The Power of Unity: a review of Grey’s Anatomy on Abuse(TRIGGER WARNING EXPLICIT CONTENT AND SPOILERS)

Tonight, on Grey’s Anatomy, I witnessed, in my opinion, one of the most powerful moments of television in all of history. It may get missed, because we are in season eleventy hundred at this point, but it shouldn’t. It was an episode about abuse and assault, and there a million things to talk about about how masterful everyone involved was. The pivotal moment of the episode was a message of unity, a message to every single survivor of every single kind of suffering or trauma. “You are not alone.”

The episode begins with Meredith’s traditional monologue, this time about trauma, and how it can hide in the most banal moments of existence. Just as a memory of home can appear as quick as the wafting smell of apple pie, a flash of light at the wrong angle can send a person back to the moment they were dead, or wished they were. Immediately, Grey’s is letting us know that the episode may be about one kind of trauma, as we all know from the trailers and warnings, but it’s also about every kind.

Next, we see Jo in her aftermath of whatever she discovered with her birthmother, though we haven’t been clued in yet. She finds a woman who is clearly experiencing severe suffering, and helps her to the ER. This was the first life-changing moment of the episode. Jo looks in the woman’s eyes, and instead of telling her where the emergency room is, she drops everything, all of her own struggles, the busy-ness she is using to escape, and her work for the day, to help this woman to get to where she needed to go, and to keep her safe.

The story unfolds alongside the story of Jo’s discussion with her birth mother. Jo is angry at her mother because of the scars she has from feeling abandoned and unloved. Her mother is scarred in different ways but is just as strong, and just as wounded. She confesses to Jo that she was raped, and that Jo resulted from that rape. Jo fights back with the wounds that she has, trying to forge some sort of connection, but also clearly struggling with the tension of realizing that her suffering was not the whole story.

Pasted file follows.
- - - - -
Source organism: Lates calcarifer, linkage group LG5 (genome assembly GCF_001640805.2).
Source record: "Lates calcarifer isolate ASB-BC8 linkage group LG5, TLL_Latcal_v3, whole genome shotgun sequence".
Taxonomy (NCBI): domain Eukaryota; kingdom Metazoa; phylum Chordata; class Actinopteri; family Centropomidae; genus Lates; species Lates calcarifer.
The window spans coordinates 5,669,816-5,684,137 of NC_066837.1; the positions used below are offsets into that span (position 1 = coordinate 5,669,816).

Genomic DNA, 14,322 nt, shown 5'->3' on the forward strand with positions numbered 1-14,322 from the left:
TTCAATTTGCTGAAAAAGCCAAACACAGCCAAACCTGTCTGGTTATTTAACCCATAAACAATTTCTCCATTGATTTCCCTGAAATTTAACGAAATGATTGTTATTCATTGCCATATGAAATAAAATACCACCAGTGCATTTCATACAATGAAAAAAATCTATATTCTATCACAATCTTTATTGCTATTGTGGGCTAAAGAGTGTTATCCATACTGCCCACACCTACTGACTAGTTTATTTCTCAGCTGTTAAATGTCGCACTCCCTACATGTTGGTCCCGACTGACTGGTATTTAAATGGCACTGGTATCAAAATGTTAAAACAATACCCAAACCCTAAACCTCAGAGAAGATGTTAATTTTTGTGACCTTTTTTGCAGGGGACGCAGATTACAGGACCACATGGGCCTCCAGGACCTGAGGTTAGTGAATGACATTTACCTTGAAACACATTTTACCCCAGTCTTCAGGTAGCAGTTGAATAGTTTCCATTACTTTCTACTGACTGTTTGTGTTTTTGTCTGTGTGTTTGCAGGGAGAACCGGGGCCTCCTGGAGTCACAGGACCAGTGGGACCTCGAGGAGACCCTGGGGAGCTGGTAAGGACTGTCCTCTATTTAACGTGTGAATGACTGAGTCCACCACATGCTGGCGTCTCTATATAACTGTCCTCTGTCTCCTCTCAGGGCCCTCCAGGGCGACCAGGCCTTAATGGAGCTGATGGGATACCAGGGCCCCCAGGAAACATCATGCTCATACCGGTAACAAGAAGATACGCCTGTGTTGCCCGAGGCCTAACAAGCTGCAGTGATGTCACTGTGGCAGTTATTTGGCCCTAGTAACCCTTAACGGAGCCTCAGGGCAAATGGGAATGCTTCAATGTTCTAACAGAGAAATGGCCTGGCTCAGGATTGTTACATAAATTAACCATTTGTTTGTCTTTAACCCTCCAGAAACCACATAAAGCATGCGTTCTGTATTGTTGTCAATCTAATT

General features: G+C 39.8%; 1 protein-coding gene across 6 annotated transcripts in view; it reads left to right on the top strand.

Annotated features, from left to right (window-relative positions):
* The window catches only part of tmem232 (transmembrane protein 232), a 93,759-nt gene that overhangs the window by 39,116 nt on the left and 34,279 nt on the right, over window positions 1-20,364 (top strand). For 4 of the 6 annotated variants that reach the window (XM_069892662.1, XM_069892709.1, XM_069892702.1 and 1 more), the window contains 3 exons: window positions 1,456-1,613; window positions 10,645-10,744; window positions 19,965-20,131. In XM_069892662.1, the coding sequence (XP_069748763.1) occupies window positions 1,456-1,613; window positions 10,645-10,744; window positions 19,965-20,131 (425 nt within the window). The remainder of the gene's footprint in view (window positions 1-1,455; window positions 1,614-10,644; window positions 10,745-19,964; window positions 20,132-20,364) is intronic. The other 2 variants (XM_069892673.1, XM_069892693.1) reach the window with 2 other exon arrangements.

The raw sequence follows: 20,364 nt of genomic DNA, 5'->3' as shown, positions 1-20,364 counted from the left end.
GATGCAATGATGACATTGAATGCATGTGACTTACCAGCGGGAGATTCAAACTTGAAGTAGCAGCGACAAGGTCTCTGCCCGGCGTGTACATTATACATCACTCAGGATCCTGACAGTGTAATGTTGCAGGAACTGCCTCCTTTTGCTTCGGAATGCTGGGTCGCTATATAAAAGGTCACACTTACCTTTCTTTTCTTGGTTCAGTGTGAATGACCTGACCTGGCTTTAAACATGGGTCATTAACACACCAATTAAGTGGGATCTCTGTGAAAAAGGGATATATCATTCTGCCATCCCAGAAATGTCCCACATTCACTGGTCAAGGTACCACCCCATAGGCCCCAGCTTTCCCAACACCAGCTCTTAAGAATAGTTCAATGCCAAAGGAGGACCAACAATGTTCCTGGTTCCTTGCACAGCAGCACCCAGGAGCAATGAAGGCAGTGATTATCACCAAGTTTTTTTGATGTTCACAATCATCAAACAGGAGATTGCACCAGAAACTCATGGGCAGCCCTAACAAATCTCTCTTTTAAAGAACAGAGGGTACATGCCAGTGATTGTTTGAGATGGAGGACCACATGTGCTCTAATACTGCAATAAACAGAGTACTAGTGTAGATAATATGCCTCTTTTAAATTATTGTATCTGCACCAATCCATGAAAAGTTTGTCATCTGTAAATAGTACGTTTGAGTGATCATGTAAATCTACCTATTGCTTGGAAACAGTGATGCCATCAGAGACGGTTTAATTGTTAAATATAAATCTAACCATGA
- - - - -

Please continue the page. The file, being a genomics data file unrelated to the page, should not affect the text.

Whether you believe in abortion or not, the next conversation they have is a gut-wrenching one. She admits that when she saw Jo she fell head over heels in love with her, but that she couldn’t stop seeing her aggressors face whenever she saw Jo. She tells Jo she didn’t have her best to give when she abandoned her at a fire station. Jo responds by telling her that she had an abortion when she got pregnant by her abuser.

It is an uncomfortable moment. Jo’s mother looks away. The set-up of the conversation is all to real, in its awkwardness. There was a moment that all I could ask was, “Is she angry that her mother didn’t abort her?” There was a sense that Jo did think she should have, and the mother’s reaction was immediate and intense, but vague. Shonda Rhimes’ shows are consistent about this when dealing with abortion, she is very conscious of the differing opinions and the pain associated with it on either side, and in true Shonda form, they allow the uncomfortable moment to exist without answering the questions it brings up or tying it up with a neat little bow. It seems to me that the most important part of it was the divide between the two of them.

Meanwhile, Jo’s patient has been revealed to be a survivor of a sexual assault. She is covered with raw, realistic wounds, rivaling any film depiction I have ever seen. The aggressor himself is not given a single moment of screen time. That is reserved for the woman herself alone. Grey’s breaks the cardinal rule of film/tv,”Show don’t tell,” but in this instance, abuse/assault is all too often used for shock factor or to up the ratings, and I believe that they intentionally refused to indulge that.